On 5 June 2018, the Trustee wrote to Section A and B members who are potentially affected by a court application currently being brought by BT. The application is to ask the High Court to look at a Government decision (a “judicial review”) on public sector pensions which may however also affect the BTPS. BT’s judicial review application is complicated and the Trustee’s letter of 5 June 2018 was therefore quite long. This is a summary of the issues to help you understand together with a number of frequently asked questions that have been raised by members. You should read this in conjunction with the 5 June 2018 letter.
The Government made a decision relating to increases to Guaranteed Minimum Pensions (GMPs) for public sector workers. That decision however also affects the amount of increases to GMPs that some Section A and Section B members will receive. BT has applied to Court to challenge this Government decision in respect of its effect on those Section B members. For the avoidance of doubt BT is not challenging increases in relation to Section A members. If BT is successful in its challenge, those Section B members will, like the majority of other private sector scheme members, not receive the higher increases on GMPs that the government wishes to provide to public sector scheme members.
Those members who are directly affected by the Government decision and BT’s challenge are those Section B members who reach State Pension Age between 6 December 2018 and 5 April 2021 (directly affected members). If BT is successful in its application that may affect the way in which the government decides to implement changes to public sector schemes in the future. The government may choose to do so in a way that affects other Section B members e.g. such as those reaching SPA after 5 April 2021.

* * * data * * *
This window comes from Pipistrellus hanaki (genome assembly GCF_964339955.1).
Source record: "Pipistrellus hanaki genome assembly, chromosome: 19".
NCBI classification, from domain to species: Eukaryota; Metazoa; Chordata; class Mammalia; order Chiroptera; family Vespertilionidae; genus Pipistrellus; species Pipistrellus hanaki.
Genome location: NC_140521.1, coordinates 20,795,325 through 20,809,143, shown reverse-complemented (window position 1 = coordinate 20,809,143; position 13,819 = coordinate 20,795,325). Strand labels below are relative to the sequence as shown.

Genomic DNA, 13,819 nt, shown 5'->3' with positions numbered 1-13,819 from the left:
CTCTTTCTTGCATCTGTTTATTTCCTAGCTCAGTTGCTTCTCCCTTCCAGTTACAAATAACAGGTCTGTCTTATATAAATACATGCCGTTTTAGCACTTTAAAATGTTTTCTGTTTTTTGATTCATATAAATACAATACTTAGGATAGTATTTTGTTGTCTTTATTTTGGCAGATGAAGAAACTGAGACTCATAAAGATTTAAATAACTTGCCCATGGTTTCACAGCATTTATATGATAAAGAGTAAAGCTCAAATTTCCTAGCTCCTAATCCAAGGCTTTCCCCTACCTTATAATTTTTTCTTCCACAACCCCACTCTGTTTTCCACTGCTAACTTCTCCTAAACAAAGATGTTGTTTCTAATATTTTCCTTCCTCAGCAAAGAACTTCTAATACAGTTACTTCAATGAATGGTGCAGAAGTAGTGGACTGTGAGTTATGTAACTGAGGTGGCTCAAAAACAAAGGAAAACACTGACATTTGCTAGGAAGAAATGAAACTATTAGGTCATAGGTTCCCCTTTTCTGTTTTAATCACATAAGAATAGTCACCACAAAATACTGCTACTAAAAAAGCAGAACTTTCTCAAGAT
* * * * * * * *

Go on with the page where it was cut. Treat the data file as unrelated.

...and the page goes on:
Members of the BTPS have their pension made up of two parts – the GMP and the excess pension above GMP. The GMP is the part of the pension the BTPS has to provide because members previously “contracted out” of the additional state pension in return for lower National Insurance contributions. Since GMPs are a substitute for additional basic state pension, the Government decides how they should increase. Those increases were provided partly by the pension scheme itself (like the BTPS) and partly by the Government directly. However, from 6 April 2016, the GMP increases provided by the Government stopped. As such, members of private sector pension schemes will no longer receive full GMP increases but will only receive the partial increases provided by the scheme itself.
The above is the new position for all private sector pension schemes. However public sector pension schemes are to be treated differently. The Government has promised to continue full GMP increases to public sector workers because of historic commitments given to those workers.
BT is challenging the Government’s proposed way of making good on its promise to pay full GMP increases to public sector workers.
Why does BT care how the Government implements its promise to pay full increases on GMPs for the public sector? Well, BT’s position is that the particular route chosen by the Government to meet its promise means that the BTPS has to also provide full increases to certain members of both Section A and Section B. This has a significant cost. BT argues that the Government’s aim of giving benefits to public sector workers could be achieved in other ways, which would not impose costs on BT as a private sector employer.